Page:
In the World, Yet Not of the World: Social and Global Initiatives of Ecumenical Patriarch Bartholomew

In the World, Yet Not of the World: Social and Global Initiatives of Ecumenical Patriarch Bartholomew

Edited and with an Introduction by John Chryssavgis
Copyright Date: 2010
Published by: Fordham University Press
Pages: 350
https://www.jstor.org/stable/j.ctt13wzvr5
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    In the World, Yet Not of the World: Social and Global Initiatives of Ecumenical Patriarch Bartholomew
    Book Description:

    Ecumenical Patriarch Bartholomew speaks to a contemporary world about, human rights, religious tolerance, international peace, environmental protection, and more.In the World, Yet Not of the World represents a selection of major addresses and significant messages as well as public statements by His All Holiness Ecumenical Patriarch Bartholomew, first among equalsand spiritual leader of the world's 300 million Orthodox Christians. The Patriarch is as comfortable preaching about the spiritual legacy of the Orthodox Church as he is promoting sociopolitical issues of his immediate cultural environment and praying for respect toward Islam or for global peace.As the documents reveal, the tenure of the Ecumenical Patriarch has been characterized by inter-Orthodox cooperation, inter-Christian dialogue and interreligious understanding. He has traveled more extensively than any other Orthodox Patriarch in history, exchanging official visitations with numerous ecclesiastical and state dignitaries.In particular, because he is a citizen of Turkey and the leader of a Christian minority in a predominantly Muslim nation, Ecumenical Patriarch Bartholomew's personal experience endows him with a unique perspective on religious tolerance and interfaith dialogue. These documents are drawn from his prominent leadership roles as primary spiritual leader of the Orthodox Christian world and transnational figure of global significance - influential roles that become more vital each day. Published together here for the first time, the writings reveal the Ecumenical Patriarch as a bridge builder and peacemaker. One of his catchphrases is War in the name of religion is war against religion.Over the past eighteen years, Ecumenical Patriarch Bartholomew's inclination and intention have been to address the most difficult issues facing the world-the deep and increasing mistrust between East and West, the decay and widening destruction of the natural environment, as well as the sharp divisions among the various Christian confessions and diverse faith communities-whether on religious, racial, or cultural levels. He regards being a servant of reconciliation as a primary obligation of his spiritual ministry to. This book reveals the powerful influence of a spiritual institution from the unique perspective of a Christian leader in the world, and yet not of the world.Some of the topics covered:o Faith and freedomo Racism and fundamentalismo Mutual respect and toleranceo Ecology and povertyo Human rights and freedomo Racial and religious discriminationo Church and stateo Terrorism and corruptiono Freedom of conscienceo Europe, Turkey and the worldo Religion and politicso Christians and Muslimso Christians and Jews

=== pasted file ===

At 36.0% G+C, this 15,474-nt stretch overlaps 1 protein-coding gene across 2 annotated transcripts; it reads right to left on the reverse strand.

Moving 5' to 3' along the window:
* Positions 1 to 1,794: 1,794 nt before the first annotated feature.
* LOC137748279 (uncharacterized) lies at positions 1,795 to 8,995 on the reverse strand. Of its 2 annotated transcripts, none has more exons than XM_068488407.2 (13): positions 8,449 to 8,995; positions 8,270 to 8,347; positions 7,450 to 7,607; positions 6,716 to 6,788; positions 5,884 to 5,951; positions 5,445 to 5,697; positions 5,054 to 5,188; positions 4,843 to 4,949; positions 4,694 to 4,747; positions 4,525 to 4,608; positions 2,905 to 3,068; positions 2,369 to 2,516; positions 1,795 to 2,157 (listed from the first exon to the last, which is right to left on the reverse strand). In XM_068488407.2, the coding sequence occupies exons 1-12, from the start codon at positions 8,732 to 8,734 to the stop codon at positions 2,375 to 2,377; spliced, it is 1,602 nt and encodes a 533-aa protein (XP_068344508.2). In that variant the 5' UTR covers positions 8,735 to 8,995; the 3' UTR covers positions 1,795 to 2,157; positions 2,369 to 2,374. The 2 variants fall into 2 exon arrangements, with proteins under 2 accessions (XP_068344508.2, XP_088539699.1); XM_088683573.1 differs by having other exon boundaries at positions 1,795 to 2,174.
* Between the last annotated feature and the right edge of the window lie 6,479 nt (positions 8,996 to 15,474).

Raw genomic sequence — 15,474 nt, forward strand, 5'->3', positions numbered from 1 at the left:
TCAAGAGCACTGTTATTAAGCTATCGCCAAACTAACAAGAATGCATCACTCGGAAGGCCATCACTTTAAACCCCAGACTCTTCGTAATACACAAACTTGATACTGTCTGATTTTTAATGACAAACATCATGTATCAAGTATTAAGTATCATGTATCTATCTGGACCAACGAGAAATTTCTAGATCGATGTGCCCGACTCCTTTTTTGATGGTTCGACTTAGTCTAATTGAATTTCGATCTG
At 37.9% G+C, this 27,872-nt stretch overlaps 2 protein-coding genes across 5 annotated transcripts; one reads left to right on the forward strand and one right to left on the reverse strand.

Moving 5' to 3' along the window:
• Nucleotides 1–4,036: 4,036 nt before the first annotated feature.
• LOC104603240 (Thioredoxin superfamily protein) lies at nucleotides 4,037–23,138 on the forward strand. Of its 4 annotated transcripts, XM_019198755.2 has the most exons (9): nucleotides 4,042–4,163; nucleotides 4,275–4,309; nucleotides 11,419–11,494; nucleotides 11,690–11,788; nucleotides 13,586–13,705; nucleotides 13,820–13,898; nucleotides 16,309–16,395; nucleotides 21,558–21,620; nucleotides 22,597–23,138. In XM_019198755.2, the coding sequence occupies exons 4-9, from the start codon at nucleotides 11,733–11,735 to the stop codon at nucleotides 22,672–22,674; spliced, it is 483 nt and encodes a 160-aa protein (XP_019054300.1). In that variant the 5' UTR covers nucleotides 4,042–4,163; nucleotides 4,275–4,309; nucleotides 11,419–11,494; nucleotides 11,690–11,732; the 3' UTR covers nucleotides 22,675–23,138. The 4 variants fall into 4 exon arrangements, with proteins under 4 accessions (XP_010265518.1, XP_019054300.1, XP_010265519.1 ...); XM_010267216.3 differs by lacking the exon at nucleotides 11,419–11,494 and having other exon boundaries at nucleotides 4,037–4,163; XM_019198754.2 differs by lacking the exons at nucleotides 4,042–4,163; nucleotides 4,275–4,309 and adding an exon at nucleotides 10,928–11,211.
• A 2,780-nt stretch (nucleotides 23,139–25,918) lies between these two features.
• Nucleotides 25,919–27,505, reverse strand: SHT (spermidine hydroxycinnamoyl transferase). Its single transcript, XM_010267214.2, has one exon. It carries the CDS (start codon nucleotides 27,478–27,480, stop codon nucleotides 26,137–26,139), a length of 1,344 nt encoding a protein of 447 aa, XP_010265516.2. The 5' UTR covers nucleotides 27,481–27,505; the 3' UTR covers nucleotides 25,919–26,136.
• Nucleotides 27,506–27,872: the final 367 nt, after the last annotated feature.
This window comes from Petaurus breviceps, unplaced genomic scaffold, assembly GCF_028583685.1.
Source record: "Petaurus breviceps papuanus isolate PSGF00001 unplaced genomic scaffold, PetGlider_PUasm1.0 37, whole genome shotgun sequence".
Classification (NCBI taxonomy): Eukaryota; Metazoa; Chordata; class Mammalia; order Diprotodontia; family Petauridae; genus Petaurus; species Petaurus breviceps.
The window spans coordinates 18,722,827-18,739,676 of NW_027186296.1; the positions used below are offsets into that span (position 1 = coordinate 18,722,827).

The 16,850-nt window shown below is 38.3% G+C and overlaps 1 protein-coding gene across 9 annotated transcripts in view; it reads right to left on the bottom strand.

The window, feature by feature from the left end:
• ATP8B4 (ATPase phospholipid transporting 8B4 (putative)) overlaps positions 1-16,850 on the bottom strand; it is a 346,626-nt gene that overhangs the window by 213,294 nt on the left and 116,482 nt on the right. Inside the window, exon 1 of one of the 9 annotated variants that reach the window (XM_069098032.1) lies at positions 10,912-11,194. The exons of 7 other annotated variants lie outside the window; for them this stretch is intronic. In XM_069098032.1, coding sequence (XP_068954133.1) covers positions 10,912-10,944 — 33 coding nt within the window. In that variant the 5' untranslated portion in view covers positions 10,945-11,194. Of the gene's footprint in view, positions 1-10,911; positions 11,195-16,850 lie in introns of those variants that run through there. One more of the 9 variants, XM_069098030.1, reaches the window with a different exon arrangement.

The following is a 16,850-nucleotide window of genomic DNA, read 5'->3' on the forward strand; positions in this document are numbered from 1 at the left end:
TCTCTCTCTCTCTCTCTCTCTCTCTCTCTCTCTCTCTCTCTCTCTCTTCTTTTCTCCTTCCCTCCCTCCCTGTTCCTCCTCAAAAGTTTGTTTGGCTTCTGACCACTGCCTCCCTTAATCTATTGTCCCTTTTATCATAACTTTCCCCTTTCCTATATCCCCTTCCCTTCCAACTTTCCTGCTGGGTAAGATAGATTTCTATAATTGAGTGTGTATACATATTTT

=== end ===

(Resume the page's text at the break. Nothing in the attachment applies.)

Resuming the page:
eISBN: 978-0-8232-4892-6
    Subjects: Religion

Table of Contents

  1. Front Matter
    (pp. i-iv)
  2. Table of Contents
    (pp. v-vi)
  3. Foreword
    (pp. vii-viii)
    José Manuel Barroso

    It gives me great pleasure to welcome, introduce, and recommend this book by His All Holiness Ecumenical Patriarch Bartholomew.

    It has been a personal privilege for me to become acquainted with the ministry and initiatives of the Ecumenical Patriarch over the past few years, during which period we have both had occasion to exchange formal and informal visits at the European Commission in Brussels as well as at the Ecumenical Patriarchate in Istanbul.

    The book is aptly entitledIn the World, Yet Not of the Worldbecause Patriarch Bartholomew speaks from the depth of the Orthodox Christian tradition dating back...

  4. Preface
    (pp. ix-xii)
    J.C.
  5. Introduction: Ecumenical Patriarch Bartholomew
    (pp. 1-14)
    John Chryssavgis